CWLA Short Takes
CWLA Consultant Nominated as 'Angel'
Congresswoman Niki Tsongas selected Etta Lappen Davis as a 2009 Angel in Adoption for her outstanding work with adoption issues. The Congressional Coalition on Adoption Institute (CCAI), which orchestrates the Angels in Adoption program, was scheduled to honor Lappen Davis, along with more than 190 Angels, at an awards ceremony and gala event in Washington, DC, at the end of September.
From a beginning as a music therapist through her transition into an ethical adoption advocate, Lappen Davis has worked to better children's lives for more than 25 years. She is currently head of Etsky Consulting, which she founded in 1998; CWLA is among the public and nongovernmental organizations that contract with her for consultation on best practices in child welfare and adoption, especially intercountry adoption.
The Angels in Adoption program is CCAI's signature public awareness campaign and provides an opportunity for all members of the U.S. Congress to honor the good work of their constituents who have enriched the lives of foster children and orphans in the United States and abroad. In addition to the more than 190 local angels from around the country, several National Angels will also be recognized at the ceremony and gala for their dedication and commitment to child welfare.
Several CWLA member agencies were also honored as Angels in Adoption this year, including the Children's Home Society of Florida, The Villages, and the Lund Family Center. For more information, visit www.ccainstitute.org.
Get CEUs from Your Desk with CWLA Webinars
Throughout the fall and winter, CWLA will present a full slate of webinars with sessions covering executive conversations, practice excellence, and data use. Online registration is available, with an option for 1.5 Continuing Education Units per webinar-and the CEU fee is included in registration costs for members. Each webinar is $40 for member agencies and $60 for nonmembers. Upcoming dates and topics are listed below; for more information, updates, and registration, visit www.cwla.org/conferences/teleconference-webinar.htm.
CEO/COO/Board Members Strategic Conversations Series
October 23 - What Nonprofit CEOs Should Know about What State Child Welfare Commissioners Need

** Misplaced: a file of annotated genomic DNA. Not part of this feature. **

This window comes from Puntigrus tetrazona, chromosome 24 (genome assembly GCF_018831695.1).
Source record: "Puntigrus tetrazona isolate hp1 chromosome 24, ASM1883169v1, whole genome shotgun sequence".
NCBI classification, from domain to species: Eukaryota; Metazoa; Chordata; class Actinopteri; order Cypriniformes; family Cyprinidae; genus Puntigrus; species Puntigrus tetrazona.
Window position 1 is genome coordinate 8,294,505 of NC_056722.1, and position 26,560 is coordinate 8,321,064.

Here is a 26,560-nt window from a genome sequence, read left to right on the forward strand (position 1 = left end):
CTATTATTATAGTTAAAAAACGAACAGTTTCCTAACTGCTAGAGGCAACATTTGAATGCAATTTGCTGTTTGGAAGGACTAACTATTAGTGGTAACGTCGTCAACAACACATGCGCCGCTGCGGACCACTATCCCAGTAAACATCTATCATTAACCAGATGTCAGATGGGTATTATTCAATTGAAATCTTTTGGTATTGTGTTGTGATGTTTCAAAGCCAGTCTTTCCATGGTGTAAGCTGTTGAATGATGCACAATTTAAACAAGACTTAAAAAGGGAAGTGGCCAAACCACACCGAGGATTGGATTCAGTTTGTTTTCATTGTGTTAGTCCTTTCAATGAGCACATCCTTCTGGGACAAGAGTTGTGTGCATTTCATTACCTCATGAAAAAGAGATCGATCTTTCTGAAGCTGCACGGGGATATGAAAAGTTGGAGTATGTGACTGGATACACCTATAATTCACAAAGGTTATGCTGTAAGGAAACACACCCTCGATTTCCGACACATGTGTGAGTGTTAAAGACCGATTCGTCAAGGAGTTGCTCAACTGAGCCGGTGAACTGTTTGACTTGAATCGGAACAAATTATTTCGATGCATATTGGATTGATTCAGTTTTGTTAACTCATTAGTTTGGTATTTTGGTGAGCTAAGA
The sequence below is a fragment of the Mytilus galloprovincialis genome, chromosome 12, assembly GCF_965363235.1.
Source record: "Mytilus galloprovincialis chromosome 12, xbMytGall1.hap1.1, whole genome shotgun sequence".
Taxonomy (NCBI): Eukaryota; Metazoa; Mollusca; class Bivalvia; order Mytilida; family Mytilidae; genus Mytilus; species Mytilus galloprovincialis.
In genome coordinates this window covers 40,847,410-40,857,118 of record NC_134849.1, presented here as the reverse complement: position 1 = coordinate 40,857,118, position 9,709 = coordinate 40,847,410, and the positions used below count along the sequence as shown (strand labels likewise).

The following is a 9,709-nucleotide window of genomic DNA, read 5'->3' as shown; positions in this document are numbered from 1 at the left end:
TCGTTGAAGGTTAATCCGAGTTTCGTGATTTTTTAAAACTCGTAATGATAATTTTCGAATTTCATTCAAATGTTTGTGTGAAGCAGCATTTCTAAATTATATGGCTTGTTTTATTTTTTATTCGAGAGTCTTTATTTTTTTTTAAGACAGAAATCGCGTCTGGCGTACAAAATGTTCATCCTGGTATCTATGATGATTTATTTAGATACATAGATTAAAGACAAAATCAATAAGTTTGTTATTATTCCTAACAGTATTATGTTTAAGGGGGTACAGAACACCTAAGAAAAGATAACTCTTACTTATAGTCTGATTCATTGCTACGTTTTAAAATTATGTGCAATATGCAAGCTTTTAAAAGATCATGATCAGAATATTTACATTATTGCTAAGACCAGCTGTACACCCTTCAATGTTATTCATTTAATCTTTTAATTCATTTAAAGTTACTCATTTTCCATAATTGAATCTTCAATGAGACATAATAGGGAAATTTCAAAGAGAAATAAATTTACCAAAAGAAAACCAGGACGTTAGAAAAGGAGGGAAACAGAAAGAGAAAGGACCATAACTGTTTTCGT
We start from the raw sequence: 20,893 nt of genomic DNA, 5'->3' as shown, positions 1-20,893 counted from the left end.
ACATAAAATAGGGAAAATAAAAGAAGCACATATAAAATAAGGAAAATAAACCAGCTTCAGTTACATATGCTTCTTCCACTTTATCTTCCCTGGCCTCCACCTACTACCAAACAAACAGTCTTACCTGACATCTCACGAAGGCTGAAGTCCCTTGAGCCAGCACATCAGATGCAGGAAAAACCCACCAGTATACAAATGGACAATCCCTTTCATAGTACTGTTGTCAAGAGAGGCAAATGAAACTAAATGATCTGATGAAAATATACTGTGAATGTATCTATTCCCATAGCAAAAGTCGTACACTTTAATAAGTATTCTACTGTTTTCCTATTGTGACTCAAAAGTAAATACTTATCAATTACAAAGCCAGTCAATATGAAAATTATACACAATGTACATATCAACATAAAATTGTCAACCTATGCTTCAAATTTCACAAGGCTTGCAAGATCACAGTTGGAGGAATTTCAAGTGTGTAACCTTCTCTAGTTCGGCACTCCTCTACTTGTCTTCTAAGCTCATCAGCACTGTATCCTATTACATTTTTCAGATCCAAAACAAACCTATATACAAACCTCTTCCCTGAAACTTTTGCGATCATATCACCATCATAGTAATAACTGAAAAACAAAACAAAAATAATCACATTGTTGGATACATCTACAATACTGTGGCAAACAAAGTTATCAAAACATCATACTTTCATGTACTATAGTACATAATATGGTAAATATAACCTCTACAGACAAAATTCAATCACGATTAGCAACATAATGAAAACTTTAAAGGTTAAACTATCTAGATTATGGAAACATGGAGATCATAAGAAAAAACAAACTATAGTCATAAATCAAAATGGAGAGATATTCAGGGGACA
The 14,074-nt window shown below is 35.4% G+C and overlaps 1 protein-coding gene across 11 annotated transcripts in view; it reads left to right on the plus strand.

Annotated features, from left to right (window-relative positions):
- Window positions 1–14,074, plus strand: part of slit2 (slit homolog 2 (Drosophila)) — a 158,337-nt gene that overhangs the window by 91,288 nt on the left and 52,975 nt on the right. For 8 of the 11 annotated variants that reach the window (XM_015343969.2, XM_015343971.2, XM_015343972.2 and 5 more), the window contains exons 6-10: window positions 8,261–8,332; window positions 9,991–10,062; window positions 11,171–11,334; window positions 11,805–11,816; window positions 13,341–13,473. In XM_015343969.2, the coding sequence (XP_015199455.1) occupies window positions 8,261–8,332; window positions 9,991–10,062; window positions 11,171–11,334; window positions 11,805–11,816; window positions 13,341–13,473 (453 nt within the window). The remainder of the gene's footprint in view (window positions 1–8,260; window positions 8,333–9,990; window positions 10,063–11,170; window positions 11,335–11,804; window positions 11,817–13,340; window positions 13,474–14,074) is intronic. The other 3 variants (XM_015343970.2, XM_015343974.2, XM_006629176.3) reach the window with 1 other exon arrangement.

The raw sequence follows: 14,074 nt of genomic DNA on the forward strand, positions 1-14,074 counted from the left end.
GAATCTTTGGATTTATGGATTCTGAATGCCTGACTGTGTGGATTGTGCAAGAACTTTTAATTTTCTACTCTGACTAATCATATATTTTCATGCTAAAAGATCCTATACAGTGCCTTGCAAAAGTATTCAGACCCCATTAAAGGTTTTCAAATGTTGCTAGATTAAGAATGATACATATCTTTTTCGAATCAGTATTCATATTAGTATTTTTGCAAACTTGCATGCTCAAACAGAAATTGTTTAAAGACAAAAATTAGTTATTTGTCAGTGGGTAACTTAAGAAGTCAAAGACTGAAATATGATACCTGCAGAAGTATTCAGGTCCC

November 13 - Funding Challenges and Diversification
December 11 - Reengineering Services: From Caring for Children to Delivering Results
January 8 - Senior Staff and Succession Planning
January 22 - Preparing Next Generation Leaders
October 30 - Effective Ways for Choosing Evidence-Based Prevention Programs and Practices
December 4 - Prevention Across the Child Welfare Continuum: What Is It and What Does It Look Like?
December 18 - When a Child Dies: Special Review as a Program Improvement Tool, Part 2
Data: More Than a Four-Letter Word
November 6 - Child and Family Services Reviews
November 20 - Data 201: Federal Child Welfare Outcome Measures
CWLA Begins New Partnership with Adoption Institute
CWLA and the Evan B. Donaldson Adoption Institute are forming a strategic partnership to enhance the efficacy of their current work to forge important new projects together and to increase the overall impact of two of the nation's leading organizations dedicated to helping children and families. CWLA and the Adoption Institute will remain independent entities, but will formally collaborate on specific research, work products, trainings, advocacy, and other programs and projects designed to improve laws, policies, and practices in the fields of adoption, foster care, and child welfare.
"This groundbreaking partnership brings together two highly effective organizations that richly complement each other's work, so it will enable us to better serve our members, make a greater contribution to the field, and most important, improve the lives of millions of people every day," said Christine James-Brown, CWLA's President and CEO. Adam Pertman, Director of the Adoption Institute, answers questions about the partnership in this issue's "One on One" Q&A, on page 38.
A few examples of the wide range of work on which the organizations will initially collaborate are: increasing the number of children, especially children of color, adopted from foster care; planning a White House Conference on Children and Youth; and developing best practices for adoption agency work with gay and lesbian parents.
Recognize Innovation with CWLA Awards
CWLA and the Walker Trieschman Center are partnering to present a new competition for two awards focusing on two aspects of workforce development. The first, the David Leiderman Award, will broadly cover leadership training and leadership development, while the Albert E. Trieschman Award will center on the development and support of frontline child welfare workers, including but not limited to family support and home-based workers, child protection caseworkers, foster parents, front-line supervisors, child care workers, youth workers, and parent partners. For this first year, eligibility will be limited to CWLA member agencies and partners; employees of the Walker Trieschman Center will be ineligible. First-place winners for both awards will win a cash prize.
Of course, the new workforce awards are just some of the many awards that CWLA will present at its national conference in January. Children and youth helping their peers in their own communities and nationwide will receive Kids to Kids awards; the Anna Quindlen awards will honor journalists who cover child welfare issues; and companies who create positive change regionally and nationally for children and families will win Corporate Friend or Corporate Advocate awards, and only CWLA members can nominate corporations for these awards. Last year, CWLA introduced the Fostering Educational Success award, which honors colleges and universities that have programs to aid foster care alumni in their pursuit of higher education.
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